In 2000, Myron C. Czuczman, MD, Department of Medicine, presents new research on the use of Rituxan (a monoclonal antibody) and Fludarabine (chemotherapy) in patients with advanced stage, indolent B-cell NHL. Dr. Czuzman's participation in the pioneering research on Rituxan led to its becoming the first monoclonal antibody approved by the Food & Drug Administration to treat malignant disease. He then initiated the first chemoimmunotherapy trial using Rituxan and CHOP (cyclophosphamide, doxorubicin, hydrocholoride, vincristine [Oncovin] and prednisone) in patients with NHL.
Cancer screening programs appear to be paying off in New York State, according to the results of an analysis of 24 types of cancer occurring in men and women in New York State between 1975-1994. Andrew Hyland, PhD, and his research team from the Department of Cancer Prevention, Epidemiology and Biostatistics at Roswell Park, conducted the study in 2000 to accurately assess the burden of cancer in the Empire State.
Roswell Park offers an exciting treatment option for patients with inoperable tumors. Radio frequency ablation (RFA), which uses high-energy radio frequency sound waves to "vibrate" tumor cells, was approved by the FDA in June for treatment of cancerous lesions. Roswell Park is the only facility in Western New York to offer RFA, which may also be used in special cases to treat esophageal, gastrointestinal (including liver), testicular, ovarian, neuroendocrine and breast cancers.
Vertebroplasty—a new treatment for spinal compression fractures due to malignant and benign disease—is being offered in the Department of Diagnostic Imaging under the direction of Ronald A. Alberico, MD, Director of Neuroradiology, and Donald L. Klippenstein, MD, Director of Body Imaging. Using fluoroscopically guided techniques, bone cement is injected into the vertebral body to prevent further spinal compression and to relieve pain.
The "not so good news" from a recent study conducted at Roswell Park is that the incidence rates for two forms of common brain tumors—glioblastoma multiforme (GBM) and anaplastic astrocytoma (AA)—have increased in New York State between 1976 and 1995. The "good news" is that the study may have revealed clues to the origins of GBM; the most common of these tumors. The study by Brian P. McKinley, MD, Department of Surgery, and colleagues at Roswell Park, was published in the December 2000 edition of the Journal of Neurosurgery.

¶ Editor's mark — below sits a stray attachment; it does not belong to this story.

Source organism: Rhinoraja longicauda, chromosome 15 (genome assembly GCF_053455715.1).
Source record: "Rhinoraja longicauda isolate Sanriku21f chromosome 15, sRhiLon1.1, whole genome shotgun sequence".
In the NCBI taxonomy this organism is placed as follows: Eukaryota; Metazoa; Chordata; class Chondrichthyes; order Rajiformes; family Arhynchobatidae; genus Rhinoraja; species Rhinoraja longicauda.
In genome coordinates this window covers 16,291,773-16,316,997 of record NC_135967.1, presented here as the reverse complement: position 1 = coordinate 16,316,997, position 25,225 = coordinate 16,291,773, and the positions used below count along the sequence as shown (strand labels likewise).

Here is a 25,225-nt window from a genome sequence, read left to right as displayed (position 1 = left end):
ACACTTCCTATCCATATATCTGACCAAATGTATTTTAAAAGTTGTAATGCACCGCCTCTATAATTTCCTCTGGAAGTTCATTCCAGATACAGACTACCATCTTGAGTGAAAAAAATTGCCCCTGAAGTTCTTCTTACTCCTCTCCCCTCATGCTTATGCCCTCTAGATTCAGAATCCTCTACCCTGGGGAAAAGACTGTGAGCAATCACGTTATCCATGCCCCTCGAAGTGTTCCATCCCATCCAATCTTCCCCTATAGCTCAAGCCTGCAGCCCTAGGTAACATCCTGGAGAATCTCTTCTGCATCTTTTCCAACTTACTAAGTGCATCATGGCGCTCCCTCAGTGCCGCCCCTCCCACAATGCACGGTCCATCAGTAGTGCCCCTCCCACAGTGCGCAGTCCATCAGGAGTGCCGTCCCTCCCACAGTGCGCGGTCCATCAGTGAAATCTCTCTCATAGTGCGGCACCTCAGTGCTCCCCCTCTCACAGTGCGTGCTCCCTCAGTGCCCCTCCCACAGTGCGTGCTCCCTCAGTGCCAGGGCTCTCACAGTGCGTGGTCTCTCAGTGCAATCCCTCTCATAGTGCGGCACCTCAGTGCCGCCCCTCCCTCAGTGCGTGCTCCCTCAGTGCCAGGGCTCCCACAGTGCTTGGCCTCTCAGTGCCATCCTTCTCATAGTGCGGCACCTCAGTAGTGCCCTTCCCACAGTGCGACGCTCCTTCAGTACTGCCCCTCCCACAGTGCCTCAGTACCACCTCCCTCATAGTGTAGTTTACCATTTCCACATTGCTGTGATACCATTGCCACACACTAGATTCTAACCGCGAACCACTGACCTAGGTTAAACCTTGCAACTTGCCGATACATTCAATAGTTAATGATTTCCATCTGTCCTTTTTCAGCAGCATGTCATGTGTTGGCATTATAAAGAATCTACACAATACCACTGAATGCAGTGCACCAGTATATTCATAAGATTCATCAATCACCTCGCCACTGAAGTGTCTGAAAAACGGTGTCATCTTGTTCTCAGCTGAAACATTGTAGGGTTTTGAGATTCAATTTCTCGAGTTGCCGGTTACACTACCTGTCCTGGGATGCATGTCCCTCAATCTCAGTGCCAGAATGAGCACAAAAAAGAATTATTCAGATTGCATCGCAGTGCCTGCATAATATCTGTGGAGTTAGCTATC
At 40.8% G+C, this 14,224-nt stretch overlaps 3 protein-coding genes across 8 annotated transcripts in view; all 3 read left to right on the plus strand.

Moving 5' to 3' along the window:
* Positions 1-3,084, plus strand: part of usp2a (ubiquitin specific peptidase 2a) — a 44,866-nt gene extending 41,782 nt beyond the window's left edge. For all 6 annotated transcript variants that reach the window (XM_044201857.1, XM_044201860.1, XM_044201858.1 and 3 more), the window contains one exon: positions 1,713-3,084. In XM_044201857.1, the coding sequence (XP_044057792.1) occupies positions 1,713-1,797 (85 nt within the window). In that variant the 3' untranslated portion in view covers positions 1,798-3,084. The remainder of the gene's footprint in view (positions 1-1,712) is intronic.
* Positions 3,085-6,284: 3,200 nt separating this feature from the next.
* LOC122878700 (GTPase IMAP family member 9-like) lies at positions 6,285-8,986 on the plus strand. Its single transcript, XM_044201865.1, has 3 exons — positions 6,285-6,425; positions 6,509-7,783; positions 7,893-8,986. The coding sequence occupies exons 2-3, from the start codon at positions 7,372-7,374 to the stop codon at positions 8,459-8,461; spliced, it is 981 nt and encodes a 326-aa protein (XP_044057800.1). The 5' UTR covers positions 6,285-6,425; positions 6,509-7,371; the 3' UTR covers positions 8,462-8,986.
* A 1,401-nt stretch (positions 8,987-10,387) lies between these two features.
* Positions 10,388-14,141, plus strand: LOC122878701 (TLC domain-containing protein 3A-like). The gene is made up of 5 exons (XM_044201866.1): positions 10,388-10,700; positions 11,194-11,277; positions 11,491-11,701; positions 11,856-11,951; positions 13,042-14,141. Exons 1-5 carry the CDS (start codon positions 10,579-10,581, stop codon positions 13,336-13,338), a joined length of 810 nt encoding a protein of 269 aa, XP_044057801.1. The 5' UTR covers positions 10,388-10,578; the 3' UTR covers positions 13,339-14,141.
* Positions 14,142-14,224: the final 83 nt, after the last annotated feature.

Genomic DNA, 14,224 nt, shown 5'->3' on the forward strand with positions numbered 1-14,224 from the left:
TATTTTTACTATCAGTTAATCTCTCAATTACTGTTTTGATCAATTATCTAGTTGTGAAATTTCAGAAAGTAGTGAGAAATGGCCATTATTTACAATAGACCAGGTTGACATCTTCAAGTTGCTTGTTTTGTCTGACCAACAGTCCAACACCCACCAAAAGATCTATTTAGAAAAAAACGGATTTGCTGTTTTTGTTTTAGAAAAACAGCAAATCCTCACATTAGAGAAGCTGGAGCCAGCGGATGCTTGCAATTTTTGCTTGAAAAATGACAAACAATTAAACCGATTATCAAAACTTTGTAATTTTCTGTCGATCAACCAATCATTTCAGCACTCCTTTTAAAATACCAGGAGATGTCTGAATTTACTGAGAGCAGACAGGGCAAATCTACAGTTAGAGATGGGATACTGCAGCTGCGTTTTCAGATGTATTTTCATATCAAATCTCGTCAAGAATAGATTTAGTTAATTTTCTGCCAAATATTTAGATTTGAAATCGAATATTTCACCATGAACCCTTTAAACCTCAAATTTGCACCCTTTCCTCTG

In 2001, Norma Nowak, PhD, director of the DNA Microarray and Genomics Resource at Roswell Park, collaborates on the landmark studies to complete the human genome sequencing effort.
The Buffalo Niagara Prostate Cancer Consortium (BNPCC) launches. It is a unique partnership to treat men with prostate cancer that includes Radiation Oncologists, community urologists, academic institutions, health care organizations, insurance carriers and UsToo!, an international patient support and advocacy group.
Results of a survey of alcohol, tobacco, and drug use among ninth grade students in Erie County schools conducted by Roswell Park in 2000-01 indicate that the use of drugs, especially alcohol and tobacco, continues but that tobacco use rates declined by nearly 40% since a similar survey in 1996. The use of alcohol and other drugs also decreased or remained stable since the 1996 survey.
Research at Roswell Park has helped to identify changes in the expression of cell surface proteins during the progression of acute myeloid leukemia (AML). This national study was unique in that cells were analyzed by multi-parameter flow cytometry (MFC) at Roswell Park. The results have implications for treatment of AML patients.
Roswell Park offers Gleevec (STI-571) as a treatment for patients with unresectable or metastatic gastrointestinal stromal tumors (GIST). Roswell Park participated in the early studies of Gleevec as a treatment for chronic myeloid leukemia.